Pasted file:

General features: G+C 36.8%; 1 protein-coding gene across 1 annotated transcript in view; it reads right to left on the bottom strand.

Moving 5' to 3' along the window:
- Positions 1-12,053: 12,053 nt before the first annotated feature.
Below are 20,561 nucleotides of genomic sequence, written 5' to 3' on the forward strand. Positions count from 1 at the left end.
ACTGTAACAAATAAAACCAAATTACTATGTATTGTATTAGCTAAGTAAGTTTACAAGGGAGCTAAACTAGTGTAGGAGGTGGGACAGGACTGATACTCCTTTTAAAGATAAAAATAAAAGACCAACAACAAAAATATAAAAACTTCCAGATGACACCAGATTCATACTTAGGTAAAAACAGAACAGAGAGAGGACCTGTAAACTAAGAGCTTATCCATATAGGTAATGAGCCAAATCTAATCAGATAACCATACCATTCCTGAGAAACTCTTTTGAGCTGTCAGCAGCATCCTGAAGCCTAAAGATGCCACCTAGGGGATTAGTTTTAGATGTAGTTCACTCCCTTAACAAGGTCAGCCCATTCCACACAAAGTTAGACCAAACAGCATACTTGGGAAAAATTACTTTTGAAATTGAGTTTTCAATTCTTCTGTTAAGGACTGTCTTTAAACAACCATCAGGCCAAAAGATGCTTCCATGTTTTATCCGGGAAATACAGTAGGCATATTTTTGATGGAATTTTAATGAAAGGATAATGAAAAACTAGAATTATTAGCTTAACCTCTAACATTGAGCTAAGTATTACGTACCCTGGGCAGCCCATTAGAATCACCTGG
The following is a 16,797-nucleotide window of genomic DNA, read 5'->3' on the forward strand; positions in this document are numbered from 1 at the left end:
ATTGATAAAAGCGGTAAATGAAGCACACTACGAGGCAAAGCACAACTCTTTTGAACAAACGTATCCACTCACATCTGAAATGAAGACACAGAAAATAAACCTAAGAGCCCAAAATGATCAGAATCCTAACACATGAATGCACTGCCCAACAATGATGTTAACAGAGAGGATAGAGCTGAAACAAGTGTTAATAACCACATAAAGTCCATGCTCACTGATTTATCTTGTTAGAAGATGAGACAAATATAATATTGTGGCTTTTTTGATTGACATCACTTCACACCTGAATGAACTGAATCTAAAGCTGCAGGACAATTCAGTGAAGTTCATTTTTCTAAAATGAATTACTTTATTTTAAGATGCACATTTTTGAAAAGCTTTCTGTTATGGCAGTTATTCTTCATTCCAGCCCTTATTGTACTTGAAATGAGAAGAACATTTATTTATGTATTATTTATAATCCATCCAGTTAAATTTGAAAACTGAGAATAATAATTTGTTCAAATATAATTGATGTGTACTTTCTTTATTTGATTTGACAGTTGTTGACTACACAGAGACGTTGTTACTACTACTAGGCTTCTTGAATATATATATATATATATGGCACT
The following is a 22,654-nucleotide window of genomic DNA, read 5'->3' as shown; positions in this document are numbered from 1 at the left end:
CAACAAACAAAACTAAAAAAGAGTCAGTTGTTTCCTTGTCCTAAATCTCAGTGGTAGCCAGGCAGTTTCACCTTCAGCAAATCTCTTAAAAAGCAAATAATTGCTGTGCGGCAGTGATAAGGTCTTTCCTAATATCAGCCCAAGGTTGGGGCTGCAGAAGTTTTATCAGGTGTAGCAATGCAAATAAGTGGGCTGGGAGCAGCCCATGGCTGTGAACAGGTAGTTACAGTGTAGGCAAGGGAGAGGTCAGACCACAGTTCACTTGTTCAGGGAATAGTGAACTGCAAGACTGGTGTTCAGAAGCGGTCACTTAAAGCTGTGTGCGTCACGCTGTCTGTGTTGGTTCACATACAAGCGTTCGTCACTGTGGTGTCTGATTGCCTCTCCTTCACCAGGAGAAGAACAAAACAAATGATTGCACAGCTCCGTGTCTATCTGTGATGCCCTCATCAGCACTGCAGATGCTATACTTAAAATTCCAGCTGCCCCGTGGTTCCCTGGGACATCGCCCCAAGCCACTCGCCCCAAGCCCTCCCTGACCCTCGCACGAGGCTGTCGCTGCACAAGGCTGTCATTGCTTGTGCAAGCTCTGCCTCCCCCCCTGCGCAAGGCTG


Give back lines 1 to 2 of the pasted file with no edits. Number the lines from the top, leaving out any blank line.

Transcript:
General features: G+C 36.8%; 1 protein-coding gene across 1 annotated transcript in view; it reads right to left on the bottom strand.

Moving 5' to 3' along the window: